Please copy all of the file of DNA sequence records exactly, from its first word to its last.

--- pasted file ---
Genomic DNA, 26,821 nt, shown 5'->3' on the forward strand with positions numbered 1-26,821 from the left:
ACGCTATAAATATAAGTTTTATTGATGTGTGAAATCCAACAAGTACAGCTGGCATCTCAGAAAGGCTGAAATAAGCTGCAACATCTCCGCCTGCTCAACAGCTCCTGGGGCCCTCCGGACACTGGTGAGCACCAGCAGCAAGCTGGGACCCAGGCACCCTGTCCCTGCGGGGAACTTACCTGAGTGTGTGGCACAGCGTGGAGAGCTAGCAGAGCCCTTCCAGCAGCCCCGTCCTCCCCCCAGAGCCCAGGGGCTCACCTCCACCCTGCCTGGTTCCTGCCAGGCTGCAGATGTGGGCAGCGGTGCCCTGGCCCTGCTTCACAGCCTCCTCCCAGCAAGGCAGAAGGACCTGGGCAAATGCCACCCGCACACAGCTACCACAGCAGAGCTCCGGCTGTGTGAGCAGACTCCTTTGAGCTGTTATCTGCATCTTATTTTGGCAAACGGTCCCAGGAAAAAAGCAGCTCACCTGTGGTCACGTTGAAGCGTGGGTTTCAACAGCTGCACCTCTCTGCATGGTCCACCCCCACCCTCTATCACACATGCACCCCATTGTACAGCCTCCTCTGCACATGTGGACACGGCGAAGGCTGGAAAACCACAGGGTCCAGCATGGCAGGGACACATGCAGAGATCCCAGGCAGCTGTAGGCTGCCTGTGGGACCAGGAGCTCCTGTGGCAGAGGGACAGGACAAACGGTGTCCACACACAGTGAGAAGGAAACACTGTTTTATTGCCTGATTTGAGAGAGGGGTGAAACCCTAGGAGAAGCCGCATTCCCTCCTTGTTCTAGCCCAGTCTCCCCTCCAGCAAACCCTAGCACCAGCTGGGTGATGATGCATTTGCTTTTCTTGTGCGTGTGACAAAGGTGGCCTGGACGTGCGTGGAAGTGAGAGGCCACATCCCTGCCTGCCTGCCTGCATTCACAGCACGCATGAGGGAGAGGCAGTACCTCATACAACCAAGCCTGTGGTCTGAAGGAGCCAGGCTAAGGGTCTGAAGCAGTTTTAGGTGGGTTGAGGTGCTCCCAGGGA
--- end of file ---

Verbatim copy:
Genomic DNA, 26,821 nt, shown 5'->3' on the forward strand with positions numbered 1-26,821 from the left:
ACGCTATAAATATAAGTTTTATTGATGTGTGAAATCCAACAAGTACAGCTGGCATCTCAGAAAGGCTGAAATAAGCTGCAACATCTCCGCCTGCTCAACAGCTCCTGGGGCCCTCCGGACACTGGTGAGCACCAGCAGCAAGCTGGGACCCAGGCACCCTGTCCCTGCGGGGAACTTACCTGAGTGTGTGGCACAGCGTGGAGAGCTAGCAGAGCCCTTCCAGCAGCCCCGTCCTCCCCCCAGAGCCCAGGGGCTCACCTCCACCCTGCCTGGTTCCTGCCAGGCTGCAGATGTGGGCAGCGGTGCCCTGGCCCTGCTTCACAGCCTCCTCCCAGCAAGGCAGAAGGACCTGGGCAAATGCCACCCGCACACAGCTACCACAGCAGAGCTCCGGCTGTGTGAGCAGACTCCTTTGAGCTGTTATCTGCATCTTATTTTGGCAAACGGTCCCAGGAAAAAAGCAGCTCACCTGTGGTCACGTTGAAGCGTGGGTTTCAACAGCTGCACCTCTCTGCATGGTCCACCCCCACCCTCTATCACACATGCACCCCATTGTACAGCCTCCTCTGCACATGTGGACACGGCGAAGGCTGGAAAACCACAGGGTCCAGCATGGCAGGGACACATGCAGAGATCCCAGGCAGCTGTAGGCTGCCTGTGGGACCAGGAGCTCCTGTGGCAGAGGGACAGGACAAACGGTGTCCACACACAGTGAGAAGGAAACACTGTTTTATTGCCTGATTTGAGAGAGGGGTGAAACCCTAGGAGAAGCCGCATTCCCTCCTTGTTCTAGCCCAGTCTCCCCTCCAGCAAACCCTAGCACCAGCTGGGTGATGATGCATTTGCTTTTCTTGTGCGTGTGACAAAGGTGGCCTGGACGTGCGTGGAAGTGAGAGGCCACATCCCTGCCTGCCTGCCTGCATTCACAGCACGCATGAGGGAGAGGCAGTACCTCATACAACCAAGCCTGTGGTCTGAAGGAGCCAGGCTAAGGGTCTGAAGCAGTTTTAGGTGGGTTGAGGTGCTCCCAGGGA